The older I get the scarier the world gets. I’m more aware of things. When you’re little you’re sheltered and that’s a good thing.

So how do you get over things? Some folks would say, “Just do it! Put on your big girl pants!” I’m not always that strong.

In order to get over things I’m scared of I need help. I need great friends to stand beside me, speak truth to me, pray for me, help me take the next step. I need to take a step back sometimes and get some perspective.

There is something about taking a step forward and facing our fears. There’s something about the practice of doing that. It’s a practice. It’s like a little kid learning how to walk. First, they’re stumbly bumbly, then they get a little better at it, and a little better at it, and then they’re zooming around the house.

Part of the practice is remembering how alike we are. This is the beautiful message of this book. The realization that these spooky green pants are actually scaredy pants. They are just as scared as the little bear.

Each one finds the other strange. The little bear doesn’t wear clothes, has no experience with pants. The pants have no experience with bears.

They realize they’re both looking for the same thing.

So when I’m scared, especially when it feels like I’m scared of someone, someone because they’re different from me, they’re probably just as scared of me. Deep down inside we have the same longings. We have the same needs.

deesis mosaic christ hagai sophia

Deesis Mosaic of Christ, Hagia Sophia in Turkey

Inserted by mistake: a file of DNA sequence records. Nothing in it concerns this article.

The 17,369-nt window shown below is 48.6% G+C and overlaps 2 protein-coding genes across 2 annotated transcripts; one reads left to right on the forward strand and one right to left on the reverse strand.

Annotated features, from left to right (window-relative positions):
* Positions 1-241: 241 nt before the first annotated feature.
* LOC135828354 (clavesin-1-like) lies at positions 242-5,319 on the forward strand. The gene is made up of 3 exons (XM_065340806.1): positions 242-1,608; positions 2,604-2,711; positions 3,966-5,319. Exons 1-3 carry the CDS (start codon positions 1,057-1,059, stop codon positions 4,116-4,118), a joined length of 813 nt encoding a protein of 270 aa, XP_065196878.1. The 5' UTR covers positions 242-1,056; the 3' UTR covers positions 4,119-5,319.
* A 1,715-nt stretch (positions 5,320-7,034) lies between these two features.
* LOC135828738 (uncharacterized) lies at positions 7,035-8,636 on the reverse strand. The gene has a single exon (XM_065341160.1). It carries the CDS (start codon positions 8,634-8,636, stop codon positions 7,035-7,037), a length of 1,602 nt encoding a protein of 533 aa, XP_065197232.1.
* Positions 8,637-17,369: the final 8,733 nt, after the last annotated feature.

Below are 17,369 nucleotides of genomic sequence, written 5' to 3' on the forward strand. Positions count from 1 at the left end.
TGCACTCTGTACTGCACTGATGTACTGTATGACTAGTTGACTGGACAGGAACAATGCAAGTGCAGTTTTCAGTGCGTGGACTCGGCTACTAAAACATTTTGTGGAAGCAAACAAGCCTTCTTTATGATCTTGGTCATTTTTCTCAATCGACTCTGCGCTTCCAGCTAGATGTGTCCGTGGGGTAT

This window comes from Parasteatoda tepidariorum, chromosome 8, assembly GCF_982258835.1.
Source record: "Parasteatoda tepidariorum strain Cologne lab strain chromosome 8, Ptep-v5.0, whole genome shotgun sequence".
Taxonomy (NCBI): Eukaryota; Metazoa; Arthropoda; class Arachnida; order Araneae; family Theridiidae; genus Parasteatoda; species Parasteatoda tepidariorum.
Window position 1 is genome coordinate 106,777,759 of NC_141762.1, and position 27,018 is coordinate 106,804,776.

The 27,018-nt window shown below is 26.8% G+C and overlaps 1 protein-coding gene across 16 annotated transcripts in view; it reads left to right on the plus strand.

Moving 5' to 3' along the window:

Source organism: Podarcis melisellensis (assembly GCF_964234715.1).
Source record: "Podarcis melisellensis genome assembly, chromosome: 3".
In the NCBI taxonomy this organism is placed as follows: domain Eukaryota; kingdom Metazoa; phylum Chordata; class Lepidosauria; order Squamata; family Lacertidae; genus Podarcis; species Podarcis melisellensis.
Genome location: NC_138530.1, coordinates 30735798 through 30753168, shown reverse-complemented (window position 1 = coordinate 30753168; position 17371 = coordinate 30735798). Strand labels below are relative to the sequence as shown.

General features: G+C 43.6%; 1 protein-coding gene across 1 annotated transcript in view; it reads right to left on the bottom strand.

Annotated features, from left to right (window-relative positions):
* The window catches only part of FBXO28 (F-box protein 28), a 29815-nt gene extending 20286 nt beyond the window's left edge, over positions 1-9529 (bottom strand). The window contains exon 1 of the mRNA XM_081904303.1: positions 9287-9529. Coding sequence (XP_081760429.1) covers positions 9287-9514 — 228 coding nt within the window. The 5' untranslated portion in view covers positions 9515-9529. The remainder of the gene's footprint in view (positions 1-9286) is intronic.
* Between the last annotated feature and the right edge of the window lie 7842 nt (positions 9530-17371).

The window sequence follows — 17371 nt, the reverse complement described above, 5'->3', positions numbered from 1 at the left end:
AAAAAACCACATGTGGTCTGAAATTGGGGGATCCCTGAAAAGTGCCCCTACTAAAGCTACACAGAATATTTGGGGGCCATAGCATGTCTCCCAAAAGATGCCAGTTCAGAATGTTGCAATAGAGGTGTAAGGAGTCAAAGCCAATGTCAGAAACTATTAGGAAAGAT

Christ with Hand in Benediction/Blessing
God’s Gang Sign- Three fingers representing the Trinity, two representing the dual nature of Christ (fully human, fully divine), the palm open in blessing, reaching for us.

Association of this hand symbol with the core longings we all have. When we realize we all have them it breaks down the fear and it breaks down the dividing walls between us. People are no longer strange or weird, they have the same needs we do. We begin to see them as human.

  • The Palm is Belonging. How many of you are longing to belong? Do I belong here? Yes! You are wanted. You are welcome.
  • The Thumb is Unconditional Love.  Life is so different because we have thumbs.
  • The Pointer Finger is Security. For some of us its the #1 thing we’re longing for. We tend to point at things and people and say, “You’re not safe.” Instead of saying, “Come closer. Let’s talk.”
  • The Middle Finger is Understanding. Does anybody get me?

You put all these fingers up and the other two down and you get the ancient sign of blessing. This is what we need. This is what Jesus offers. Jesus offers them all to all of us.

Ephesians 2:11-19, NRSV
11 So then, remember that at one time you Gentiles by birth, called “the uncircumcision” by those who are called “the circumcision”—a physical circumcision made in the flesh by human hands— 12 remember that you were at that time without Christ, being aliens from the commonwealth of Israel, and strangers to the covenants of promise, having no hope and without God in the world.

  • At one time you had the insiders and the outsiders- the Jews and the Gentiles, the circumcised and the uncircumcised. It was like this but now it’s different. You’re not a stranger, an alien, an outsider. You’re not far from God. Because of Jesus, everyone can be brought near.